I was a trustee when the CEO of the charity decided to step down and Durrell were stuck for an interim CEO that would give them time to think about what kind of leader they really needed for the future.
I decided to offer my services to provide this opportunity and it paid off big time because we found Dr. Lesley Dickie,( a judge in this years awards), exactly the person this great charity needed.
- You have a reputation for streamlining ailing companies, particularly the JSPCA and Jersey Post. What is the secret to your success and what would you say is your biggest success story to date?
My financial skills and experience help a lot but my real secret is that I listen carefully to the people who work at the organisation already (especially those in the frontline), I consider carefully the real purpose of the organisation and focus as much on doing the right thing as doing things right. I really can’t say what has been the biggest success, I like to think I have made a positive difference at each organisation.
I urge every leader to make sure they keep a look out for wilful blindness in their organisation.
- You founded the not-for-profit initiative, Leadership Jersey, from an interest in the contribution leaders make to organisational success. Leadership Jersey’s aim is to provide a programme of speakers and events that are available to access for all with profits going to local charities. Can you tell us which speaker/leaders have had the greatest impact on you and why?
These are really hard questions! We have had so many great speakers, all of which have spoken for free and helped us raise some money for Jersey charities at the same time. Allan Leighton (former CEO of ASDA, Chairman of Royal Mail & many other roles) was a really great speaker, focussing on the simple but important stuff. Aaron Chatterly (Co-founder of Feelunique) because he has demonstrated you can start a global business in Jersey and Margaret Heffernan who talked about the importance of looking out for wilful blindness - I urge every leader to read her book and make sure they keep a look out for wilful blindness in their organisation.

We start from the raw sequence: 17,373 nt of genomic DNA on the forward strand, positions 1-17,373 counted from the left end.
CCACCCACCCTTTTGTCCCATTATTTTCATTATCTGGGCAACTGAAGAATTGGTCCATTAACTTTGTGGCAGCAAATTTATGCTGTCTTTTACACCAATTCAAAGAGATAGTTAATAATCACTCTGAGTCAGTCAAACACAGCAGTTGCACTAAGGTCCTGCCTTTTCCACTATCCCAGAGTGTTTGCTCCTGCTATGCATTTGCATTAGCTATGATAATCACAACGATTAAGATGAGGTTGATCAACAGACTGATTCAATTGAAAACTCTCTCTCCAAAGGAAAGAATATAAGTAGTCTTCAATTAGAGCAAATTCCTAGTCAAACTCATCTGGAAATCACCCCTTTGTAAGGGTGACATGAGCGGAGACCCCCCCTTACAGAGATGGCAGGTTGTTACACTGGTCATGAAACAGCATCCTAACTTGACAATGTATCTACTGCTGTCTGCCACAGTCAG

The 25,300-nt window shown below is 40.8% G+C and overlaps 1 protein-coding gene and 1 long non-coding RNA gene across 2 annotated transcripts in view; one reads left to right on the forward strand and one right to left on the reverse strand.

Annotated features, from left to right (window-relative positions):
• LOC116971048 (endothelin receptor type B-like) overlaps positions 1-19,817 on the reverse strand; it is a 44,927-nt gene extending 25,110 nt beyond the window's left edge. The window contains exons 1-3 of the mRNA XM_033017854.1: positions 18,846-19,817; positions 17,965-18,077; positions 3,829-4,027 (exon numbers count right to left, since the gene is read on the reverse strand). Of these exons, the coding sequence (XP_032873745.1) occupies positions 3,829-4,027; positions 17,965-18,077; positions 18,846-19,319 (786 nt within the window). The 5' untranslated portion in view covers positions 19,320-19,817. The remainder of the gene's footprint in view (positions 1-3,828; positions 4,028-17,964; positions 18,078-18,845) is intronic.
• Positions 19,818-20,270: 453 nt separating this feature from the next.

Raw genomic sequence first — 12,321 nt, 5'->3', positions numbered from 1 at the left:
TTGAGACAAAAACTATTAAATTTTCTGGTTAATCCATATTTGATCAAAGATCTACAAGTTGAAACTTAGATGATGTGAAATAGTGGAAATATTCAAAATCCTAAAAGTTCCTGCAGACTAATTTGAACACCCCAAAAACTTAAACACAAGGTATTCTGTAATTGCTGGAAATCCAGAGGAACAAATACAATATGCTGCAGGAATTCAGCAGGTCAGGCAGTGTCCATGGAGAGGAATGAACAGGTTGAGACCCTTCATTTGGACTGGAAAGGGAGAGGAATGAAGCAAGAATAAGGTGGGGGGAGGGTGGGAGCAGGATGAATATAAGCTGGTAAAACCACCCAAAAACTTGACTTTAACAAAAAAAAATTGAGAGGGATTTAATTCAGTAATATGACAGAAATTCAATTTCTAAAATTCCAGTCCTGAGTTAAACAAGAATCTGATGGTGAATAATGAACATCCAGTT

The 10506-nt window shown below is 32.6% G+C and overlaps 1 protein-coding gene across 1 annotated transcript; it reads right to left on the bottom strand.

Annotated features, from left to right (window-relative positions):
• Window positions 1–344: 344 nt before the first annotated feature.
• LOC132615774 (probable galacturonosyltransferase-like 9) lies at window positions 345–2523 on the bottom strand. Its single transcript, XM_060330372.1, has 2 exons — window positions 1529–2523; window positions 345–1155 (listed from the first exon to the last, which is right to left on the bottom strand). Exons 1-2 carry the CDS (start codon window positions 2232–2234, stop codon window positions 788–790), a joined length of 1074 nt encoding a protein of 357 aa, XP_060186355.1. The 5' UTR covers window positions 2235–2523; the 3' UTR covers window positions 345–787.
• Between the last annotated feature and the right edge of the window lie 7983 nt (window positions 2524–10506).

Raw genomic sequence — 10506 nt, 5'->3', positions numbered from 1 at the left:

- You are a Fellow of the ACCA (Association of Chartered Certified Accountants), a Fellow of the CIMA (The Chartered Institute of Management Accountants), have completed the IoD Diploma in Company Direction and are a qualified Chartered Director. Do you advocate continuous professional development for all?
I most certainly do, but it must be meaningful and not just ticking boxes. None of us are the finished article so CPD is crucial, but also when the boss demonstrates he or she still has things to learn, he or she gives everyone else permission and encouragement to do the same. It was said over 2,000 years ago but it is still true today- “The only thing that is constant is change” so we all need to keep learning how ever old or senior we are.
- You are heading the judging panel at the prestigious 2021 Director of the Year Awards. What stand-out qualities are you looking for in nominees?
Well the first thing to say is I am just one of a great panel of judges and want to thank them in advance for volunteering for this important work.
The last year has been a real test of leadership for all organisations, whatever sector they operate in. So the stand out quality I will be looking for is leadership, just how did the candidates get their people through the pandemic. I will also be interested to see how directors innovated during the challenge of Covid and how they will use the lessons learned to build back better.